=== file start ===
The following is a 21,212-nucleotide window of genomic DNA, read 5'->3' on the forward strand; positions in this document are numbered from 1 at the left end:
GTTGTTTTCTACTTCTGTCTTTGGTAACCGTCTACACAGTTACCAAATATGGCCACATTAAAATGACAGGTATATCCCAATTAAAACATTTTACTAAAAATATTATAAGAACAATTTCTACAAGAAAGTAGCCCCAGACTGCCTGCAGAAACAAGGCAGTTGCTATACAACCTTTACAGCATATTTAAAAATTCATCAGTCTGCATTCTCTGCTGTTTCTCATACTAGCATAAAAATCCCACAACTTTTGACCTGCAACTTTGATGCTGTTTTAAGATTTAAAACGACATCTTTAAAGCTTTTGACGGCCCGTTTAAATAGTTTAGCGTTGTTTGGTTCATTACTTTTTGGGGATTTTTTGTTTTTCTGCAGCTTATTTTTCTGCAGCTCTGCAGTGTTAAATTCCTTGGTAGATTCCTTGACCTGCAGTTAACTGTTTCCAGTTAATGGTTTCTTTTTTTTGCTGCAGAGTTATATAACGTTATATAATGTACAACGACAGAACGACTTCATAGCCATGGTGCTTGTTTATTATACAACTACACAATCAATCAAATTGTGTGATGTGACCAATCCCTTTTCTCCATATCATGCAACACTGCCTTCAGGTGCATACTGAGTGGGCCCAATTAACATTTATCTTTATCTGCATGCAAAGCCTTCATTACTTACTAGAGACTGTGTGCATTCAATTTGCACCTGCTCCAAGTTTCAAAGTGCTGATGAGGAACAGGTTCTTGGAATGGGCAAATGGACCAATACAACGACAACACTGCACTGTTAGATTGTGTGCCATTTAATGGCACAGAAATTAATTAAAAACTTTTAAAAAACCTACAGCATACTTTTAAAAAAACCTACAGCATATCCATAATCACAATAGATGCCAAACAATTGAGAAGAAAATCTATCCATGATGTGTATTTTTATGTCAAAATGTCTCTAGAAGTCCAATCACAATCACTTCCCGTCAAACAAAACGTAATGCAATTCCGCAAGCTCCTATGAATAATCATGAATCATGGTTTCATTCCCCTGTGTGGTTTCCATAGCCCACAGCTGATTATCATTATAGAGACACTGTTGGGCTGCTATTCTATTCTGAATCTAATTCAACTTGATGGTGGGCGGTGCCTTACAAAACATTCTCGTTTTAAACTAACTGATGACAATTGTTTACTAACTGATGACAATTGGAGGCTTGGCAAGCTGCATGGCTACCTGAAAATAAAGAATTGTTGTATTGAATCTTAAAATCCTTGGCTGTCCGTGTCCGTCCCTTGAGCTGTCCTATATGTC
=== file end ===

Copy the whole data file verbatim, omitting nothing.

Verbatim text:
The following is a 21,212-nucleotide window of genomic DNA, read 5'->3' on the forward strand; positions in this document are numbered from 1 at the left end:
GTTGTTTTCTACTTCTGTCTTTGGTAACCGTCTACACAGTTACCAAATATGGCCACATTAAAATGACAGGTATATCCCAATTAAAACATTTTACTAAAAATATTATAAGAACAATTTCTACAAGAAAGTAGCCCCAGACTGCCTGCAGAAACAAGGCAGTTGCTATACAACCTTTACAGCATATTTAAAAATTCATCAGTCTGCATTCTCTGCTGTTTCTCATACTAGCATAAAAATCCCACAACTTTTGACCTGCAACTTTGATGCTGTTTTAAGATTTAAAACGACATCTTTAAAGCTTTTGACGGCCCGTTTAAATAGTTTAGCGTTGTTTGGTTCATTACTTTTTGGGGATTTTTTGTTTTTCTGCAGCTTATTTTTCTGCAGCTCTGCAGTGTTAAATTCCTTGGTAGATTCCTTGACCTGCAGTTAACTGTTTCCAGTTAATGGTTTCTTTTTTTTGCTGCAGAGTTATATAACGTTATATAATGTACAACGACAGAACGACTTCATAGCCATGGTGCTTGTTTATTATACAACTACACAATCAATCAAATTGTGTGATGTGACCAATCCCTTTTCTCCATATCATGCAACACTGCCTTCAGGTGCATACTGAGTGGGCCCAATTAACATTTATCTTTATCTGCATGCAAAGCCTTCATTACTTACTAGAGACTGTGTGCATTCAATTTGCACCTGCTCCAAGTTTCAAAGTGCTGATGAGGAACAGGTTCTTGGAATGGGCAAATGGACCAATACAACGACAACACTGCACTGTTAGATTGTGTGCCATTTAATGGCACAGAAATTAATTAAAAACTTTTAAAAAACCTACAGCATACTTTTAAAAAAACCTACAGCATATCCATAATCACAATAGATGCCAAACAATTGAGAAGAAAATCTATCCATGATGTGTATTTTTATGTCAAAATGTCTCTAGAAGTCCAATCACAATCACTTCCCGTCAAACAAAACGTAATGCAATTCCGCAAGCTCCTATGAATAATCATGAATCATGGTTTCATTCCCCTGTGTGGTTTCCATAGCCCACAGCTGATTATCATTATAGAGACACTGTTGGGCTGCTATTCTATTCTGAATCTAATTCAACTTGATGGTGGGCGGTGCCTTACAAAACATTCTCGTTTTAAACTAACTGATGACAATTGTTTACTAACTGATGACAATTGGAGGCTTGGCAAGCTGCATGGCTACCTGAAAATAAAGAATTGTTGTATTGAATCTTAAAATCCTTGGCTGTCCGTGTCCGTCCCTTGAGCTGTCCTATATGTC